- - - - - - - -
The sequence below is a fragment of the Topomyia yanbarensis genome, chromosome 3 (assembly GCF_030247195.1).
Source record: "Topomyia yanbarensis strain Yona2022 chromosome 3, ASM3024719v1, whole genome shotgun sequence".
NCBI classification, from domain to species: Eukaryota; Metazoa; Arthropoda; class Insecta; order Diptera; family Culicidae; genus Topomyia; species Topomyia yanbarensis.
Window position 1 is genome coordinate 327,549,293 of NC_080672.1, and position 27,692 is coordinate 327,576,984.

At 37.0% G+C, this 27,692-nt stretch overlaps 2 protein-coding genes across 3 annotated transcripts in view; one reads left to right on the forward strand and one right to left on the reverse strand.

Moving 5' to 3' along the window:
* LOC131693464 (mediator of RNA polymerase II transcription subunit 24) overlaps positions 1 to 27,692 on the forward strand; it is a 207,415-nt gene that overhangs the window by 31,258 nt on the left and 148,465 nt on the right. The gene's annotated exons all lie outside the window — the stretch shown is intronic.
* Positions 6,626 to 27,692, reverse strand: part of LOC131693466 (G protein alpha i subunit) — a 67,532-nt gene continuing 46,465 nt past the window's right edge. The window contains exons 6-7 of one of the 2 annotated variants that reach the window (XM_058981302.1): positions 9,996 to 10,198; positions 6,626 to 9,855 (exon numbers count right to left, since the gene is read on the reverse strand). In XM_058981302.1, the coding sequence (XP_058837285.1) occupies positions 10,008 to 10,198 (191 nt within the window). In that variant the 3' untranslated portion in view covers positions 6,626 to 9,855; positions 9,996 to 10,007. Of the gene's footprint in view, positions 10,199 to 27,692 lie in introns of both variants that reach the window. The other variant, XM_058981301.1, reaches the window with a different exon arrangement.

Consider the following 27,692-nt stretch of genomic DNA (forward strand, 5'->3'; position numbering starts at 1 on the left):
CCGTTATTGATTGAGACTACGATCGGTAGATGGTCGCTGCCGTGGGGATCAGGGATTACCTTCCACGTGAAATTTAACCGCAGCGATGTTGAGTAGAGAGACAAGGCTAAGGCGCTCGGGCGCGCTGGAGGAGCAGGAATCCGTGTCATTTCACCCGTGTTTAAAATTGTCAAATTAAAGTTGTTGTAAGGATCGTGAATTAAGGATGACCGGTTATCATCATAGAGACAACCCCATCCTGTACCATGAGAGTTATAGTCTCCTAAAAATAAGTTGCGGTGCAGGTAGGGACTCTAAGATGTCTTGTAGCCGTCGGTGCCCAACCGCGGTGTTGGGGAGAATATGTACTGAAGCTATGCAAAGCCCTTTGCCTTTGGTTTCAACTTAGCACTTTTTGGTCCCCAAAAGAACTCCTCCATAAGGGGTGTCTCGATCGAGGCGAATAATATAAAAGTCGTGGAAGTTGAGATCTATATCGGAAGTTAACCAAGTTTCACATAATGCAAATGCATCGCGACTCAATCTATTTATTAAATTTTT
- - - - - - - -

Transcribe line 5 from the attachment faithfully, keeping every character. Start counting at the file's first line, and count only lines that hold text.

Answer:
At 37.0% G+C, this 27,692-nt stretch overlaps 2 protein-coding genes across 3 annotated transcripts in view; one reads left to right on the forward strand and one right to left on the reverse strand.